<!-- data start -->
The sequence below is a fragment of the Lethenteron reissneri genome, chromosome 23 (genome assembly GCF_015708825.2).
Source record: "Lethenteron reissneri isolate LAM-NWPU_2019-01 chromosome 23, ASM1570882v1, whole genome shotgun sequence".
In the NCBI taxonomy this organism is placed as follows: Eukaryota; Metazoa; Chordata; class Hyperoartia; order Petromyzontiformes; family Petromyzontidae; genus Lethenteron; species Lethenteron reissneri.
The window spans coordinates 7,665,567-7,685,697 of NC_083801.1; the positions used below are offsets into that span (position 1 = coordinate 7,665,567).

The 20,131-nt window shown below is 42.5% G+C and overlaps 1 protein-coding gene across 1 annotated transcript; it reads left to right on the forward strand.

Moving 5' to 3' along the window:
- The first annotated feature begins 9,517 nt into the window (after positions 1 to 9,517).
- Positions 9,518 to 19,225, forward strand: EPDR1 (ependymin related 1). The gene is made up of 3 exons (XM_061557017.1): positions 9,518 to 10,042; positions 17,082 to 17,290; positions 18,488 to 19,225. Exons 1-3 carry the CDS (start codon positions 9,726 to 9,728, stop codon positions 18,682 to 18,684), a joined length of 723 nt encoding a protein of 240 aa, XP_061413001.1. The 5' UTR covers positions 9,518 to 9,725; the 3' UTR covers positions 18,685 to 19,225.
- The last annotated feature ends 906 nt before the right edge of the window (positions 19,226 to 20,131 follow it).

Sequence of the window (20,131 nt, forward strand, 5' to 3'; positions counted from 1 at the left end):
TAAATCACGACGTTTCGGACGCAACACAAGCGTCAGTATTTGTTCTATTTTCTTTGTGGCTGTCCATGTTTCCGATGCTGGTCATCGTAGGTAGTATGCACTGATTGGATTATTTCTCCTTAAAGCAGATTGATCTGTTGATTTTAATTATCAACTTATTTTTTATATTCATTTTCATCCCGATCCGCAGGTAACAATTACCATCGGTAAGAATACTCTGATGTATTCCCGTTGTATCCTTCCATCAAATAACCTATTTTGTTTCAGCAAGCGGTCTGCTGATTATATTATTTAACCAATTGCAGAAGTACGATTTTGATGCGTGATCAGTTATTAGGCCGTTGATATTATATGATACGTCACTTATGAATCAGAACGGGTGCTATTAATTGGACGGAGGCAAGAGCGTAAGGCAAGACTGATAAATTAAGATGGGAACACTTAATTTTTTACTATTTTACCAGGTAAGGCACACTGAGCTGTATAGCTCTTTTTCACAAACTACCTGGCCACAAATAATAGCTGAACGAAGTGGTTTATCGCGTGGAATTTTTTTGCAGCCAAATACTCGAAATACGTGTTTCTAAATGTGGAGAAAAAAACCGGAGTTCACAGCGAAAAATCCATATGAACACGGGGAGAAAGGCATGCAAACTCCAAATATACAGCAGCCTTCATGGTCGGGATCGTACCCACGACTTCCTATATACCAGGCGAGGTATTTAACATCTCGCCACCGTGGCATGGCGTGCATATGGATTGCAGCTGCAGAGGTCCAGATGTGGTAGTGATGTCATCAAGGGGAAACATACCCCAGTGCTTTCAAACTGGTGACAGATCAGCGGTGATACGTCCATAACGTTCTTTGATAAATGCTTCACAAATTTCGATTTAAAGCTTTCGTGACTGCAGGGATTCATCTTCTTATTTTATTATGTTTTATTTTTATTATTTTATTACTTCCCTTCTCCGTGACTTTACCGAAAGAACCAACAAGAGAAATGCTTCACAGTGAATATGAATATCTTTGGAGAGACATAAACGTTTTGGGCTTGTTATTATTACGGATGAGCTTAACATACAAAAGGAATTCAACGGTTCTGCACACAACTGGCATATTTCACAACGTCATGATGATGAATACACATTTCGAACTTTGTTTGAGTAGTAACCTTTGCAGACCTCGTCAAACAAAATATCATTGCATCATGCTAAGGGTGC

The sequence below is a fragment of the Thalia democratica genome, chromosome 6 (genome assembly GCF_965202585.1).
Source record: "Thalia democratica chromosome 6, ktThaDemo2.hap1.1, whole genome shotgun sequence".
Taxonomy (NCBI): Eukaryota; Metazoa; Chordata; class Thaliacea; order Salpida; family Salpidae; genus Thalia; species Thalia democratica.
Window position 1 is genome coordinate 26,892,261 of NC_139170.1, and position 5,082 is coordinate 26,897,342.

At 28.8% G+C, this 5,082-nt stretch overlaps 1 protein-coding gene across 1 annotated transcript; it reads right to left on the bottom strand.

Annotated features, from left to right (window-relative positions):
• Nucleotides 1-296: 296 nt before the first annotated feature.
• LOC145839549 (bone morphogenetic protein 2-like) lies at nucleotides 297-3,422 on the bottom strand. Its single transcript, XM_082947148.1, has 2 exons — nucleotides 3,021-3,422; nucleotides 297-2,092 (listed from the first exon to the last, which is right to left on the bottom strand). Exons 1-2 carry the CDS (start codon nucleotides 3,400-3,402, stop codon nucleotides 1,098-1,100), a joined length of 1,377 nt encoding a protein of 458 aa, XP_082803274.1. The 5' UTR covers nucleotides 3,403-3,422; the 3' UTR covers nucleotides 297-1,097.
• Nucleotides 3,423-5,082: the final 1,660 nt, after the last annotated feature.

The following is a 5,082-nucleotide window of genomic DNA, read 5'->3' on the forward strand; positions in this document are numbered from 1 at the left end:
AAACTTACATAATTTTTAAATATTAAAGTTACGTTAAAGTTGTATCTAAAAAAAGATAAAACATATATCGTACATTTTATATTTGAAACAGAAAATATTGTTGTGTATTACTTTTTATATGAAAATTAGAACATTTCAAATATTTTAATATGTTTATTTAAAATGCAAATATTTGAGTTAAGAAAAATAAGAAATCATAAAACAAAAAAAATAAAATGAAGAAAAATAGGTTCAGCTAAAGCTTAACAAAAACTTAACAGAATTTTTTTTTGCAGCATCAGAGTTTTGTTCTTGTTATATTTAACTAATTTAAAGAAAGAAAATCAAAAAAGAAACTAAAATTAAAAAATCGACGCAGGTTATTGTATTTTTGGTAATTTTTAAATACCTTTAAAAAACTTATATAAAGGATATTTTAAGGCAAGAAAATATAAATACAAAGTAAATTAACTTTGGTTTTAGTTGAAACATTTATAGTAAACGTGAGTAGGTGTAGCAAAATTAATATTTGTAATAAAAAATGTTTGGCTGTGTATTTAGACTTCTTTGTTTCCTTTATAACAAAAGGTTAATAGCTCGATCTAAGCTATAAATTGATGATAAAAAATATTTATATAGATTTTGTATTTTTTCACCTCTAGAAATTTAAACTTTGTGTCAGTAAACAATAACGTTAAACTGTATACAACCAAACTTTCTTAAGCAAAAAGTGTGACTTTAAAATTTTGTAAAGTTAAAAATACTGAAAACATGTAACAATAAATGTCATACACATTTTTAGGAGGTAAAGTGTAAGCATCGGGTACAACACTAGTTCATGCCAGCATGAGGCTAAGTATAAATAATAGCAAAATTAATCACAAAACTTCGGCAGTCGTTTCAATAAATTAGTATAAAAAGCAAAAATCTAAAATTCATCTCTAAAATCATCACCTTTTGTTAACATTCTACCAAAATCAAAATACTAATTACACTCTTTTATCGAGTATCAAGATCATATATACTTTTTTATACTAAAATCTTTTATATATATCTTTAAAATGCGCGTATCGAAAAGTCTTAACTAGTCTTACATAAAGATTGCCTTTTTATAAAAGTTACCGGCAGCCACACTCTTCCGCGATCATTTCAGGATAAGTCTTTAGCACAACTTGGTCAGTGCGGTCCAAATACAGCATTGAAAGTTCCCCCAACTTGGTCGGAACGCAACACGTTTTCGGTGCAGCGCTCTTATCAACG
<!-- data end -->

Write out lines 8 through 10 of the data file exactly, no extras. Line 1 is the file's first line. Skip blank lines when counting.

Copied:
- Positions 9,518 to 19,225, forward strand: EPDR1 (ependymin related 1). The gene is made up of 3 exons (XM_061557017.1): positions 9,518 to 10,042; positions 17,082 to 17,290; positions 18,488 to 19,225. Exons 1-3 carry the CDS (start codon positions 9,726 to 9,728, stop codon positions 18,682 to 18,684), a joined length of 723 nt encoding a protein of 240 aa, XP_061413001.1. The 5' UTR covers positions 9,518 to 9,725; the 3' UTR covers positions 18,685 to 19,225.
- The last annotated feature ends 906 nt before the right edge of the window (positions 19,226 to 20,131 follow it).

Sequence of the window (20,131 nt, forward strand, 5' to 3'; positions counted from 1 at the left end):